People will also need some insight into how to manage common side effects — such as gastrointestinal symptoms, dizziness, and fatigue — and guidance as to when these issues are serious enough and worthy of reporting back to their providers. Offering a clear pathway for reporting undesirable side effects will make it easier for patients to get answers and make better decisions about using their medications now and in the future as adoption of GLP-1s continues to rise.

People with diabetes will also need to be aware that GLP-1 therapy is a long-term commitment that requires drastic, lasting change when it comes to how people interact with food. For example, sugary foods and drinks should be avoided when taking a GLP-1 as they can lower the medication’s effectiveness. People utilizing GLP-1s also often regain significant amounts of weight after discontinuing the medication and are also likely to see their cardiovascular health metrics revert to baseline after stopping their medications, which means they have to stay on therapy if they want to maintain their improvements.

Finally, prospective GLP-1 users may benefit from an evaluation and coaching structure similar to what is often provided before bariatric surgery, including a psychological consultation, nutritional counseling, and support around physical activity and lifestyle changes, to ensure they are prepared to succeed.

Building a community of care around GLP-1 users with diabetes

GLP-1s can help manage diabetes, but they don’t replace the need for proactive, individualized self-management of what is typically a lifelong condition. Even people who lose weight on GLP-1s will still need to engage appropriately with their CGMs, insulin pumps, and other medications to maintain blood sugar control, which means they will continue to need all the attention, care, and coaching that should surround everyone living with diabetes.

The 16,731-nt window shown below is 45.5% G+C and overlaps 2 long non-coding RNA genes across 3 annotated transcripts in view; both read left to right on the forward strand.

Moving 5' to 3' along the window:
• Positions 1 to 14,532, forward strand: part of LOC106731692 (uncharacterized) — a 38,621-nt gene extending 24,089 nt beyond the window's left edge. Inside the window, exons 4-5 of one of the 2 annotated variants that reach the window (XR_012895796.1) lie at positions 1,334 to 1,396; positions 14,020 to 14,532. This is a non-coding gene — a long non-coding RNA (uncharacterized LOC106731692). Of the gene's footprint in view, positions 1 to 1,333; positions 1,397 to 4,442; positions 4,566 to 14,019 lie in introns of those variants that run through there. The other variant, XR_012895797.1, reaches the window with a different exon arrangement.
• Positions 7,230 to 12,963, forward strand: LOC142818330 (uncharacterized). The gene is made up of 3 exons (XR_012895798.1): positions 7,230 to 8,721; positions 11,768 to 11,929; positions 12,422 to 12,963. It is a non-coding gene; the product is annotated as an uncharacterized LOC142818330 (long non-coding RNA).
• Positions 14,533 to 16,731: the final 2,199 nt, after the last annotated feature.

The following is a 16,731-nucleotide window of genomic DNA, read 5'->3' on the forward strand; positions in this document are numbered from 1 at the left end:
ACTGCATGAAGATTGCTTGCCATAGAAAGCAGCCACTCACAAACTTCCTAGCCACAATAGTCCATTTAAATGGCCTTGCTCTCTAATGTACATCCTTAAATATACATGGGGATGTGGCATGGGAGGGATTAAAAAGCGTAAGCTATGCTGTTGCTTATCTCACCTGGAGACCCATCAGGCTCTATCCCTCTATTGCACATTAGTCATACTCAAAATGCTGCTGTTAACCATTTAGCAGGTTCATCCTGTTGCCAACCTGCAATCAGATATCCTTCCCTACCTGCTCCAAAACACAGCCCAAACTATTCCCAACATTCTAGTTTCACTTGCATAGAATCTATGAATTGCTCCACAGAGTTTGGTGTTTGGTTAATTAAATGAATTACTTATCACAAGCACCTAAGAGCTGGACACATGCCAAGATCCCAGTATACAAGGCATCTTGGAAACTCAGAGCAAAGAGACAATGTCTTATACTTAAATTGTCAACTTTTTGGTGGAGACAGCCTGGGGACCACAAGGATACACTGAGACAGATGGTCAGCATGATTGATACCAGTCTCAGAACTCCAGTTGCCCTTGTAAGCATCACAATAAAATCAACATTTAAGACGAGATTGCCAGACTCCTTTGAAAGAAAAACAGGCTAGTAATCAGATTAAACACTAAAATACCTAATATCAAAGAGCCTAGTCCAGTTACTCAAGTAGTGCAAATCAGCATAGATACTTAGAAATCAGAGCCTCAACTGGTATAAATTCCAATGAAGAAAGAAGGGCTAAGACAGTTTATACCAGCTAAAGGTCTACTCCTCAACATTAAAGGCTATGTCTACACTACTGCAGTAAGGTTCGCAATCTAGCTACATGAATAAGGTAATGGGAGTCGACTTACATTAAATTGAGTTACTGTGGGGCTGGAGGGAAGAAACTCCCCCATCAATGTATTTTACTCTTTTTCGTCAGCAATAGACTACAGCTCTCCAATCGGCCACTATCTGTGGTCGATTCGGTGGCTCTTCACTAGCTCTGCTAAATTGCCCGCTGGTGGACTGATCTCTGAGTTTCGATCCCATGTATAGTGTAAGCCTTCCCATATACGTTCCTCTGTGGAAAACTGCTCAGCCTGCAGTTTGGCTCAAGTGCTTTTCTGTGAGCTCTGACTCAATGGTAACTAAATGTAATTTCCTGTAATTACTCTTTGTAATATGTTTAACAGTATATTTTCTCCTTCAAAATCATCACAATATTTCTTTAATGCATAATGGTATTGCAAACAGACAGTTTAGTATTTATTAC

Working closely with people to ensure they understand the importance of adherence to all their medications, how to use personal medical devices, and how to stay on top of ordering and using diabetes care supplies will be essential for keeping patients healthy while making the most of their GLP-1 therapy.

Healthcare providers that do not have the capacity to provide this detailed level of education and ongoing coaching should consider leveraging partners in the space, such as health plans, accredited diabetes educators, and diabetes supply companies, to assist with delivering these services. By working together to build an ecosystem of support around people with diabetes, the healthcare system as a whole can ensure that no one slips through the cracks as innovation and adoption of weight loss drugs gains speed.

Creating more structure around introducing people with diabetes to GLP-1s will be essential as the number of users rapidly increases over the next few years. Developing a clear and effective onboarding strategy that relies on evidence-based education, holistic coaching, and collaborative action will help avoid misinformation while preparing people with diabetes for long-term success in managing their holistic health.

Photo: gustavofrazao, Getty Images

Dr. Arti Masturzo is the Chief Medical Officer at CCS - a company focused on simplifying holistic chronic care management for patient.

Dr. Angela Fitch is the Chief Medical Officer at knownwell - a company that provides weight inclusive healthcare for all.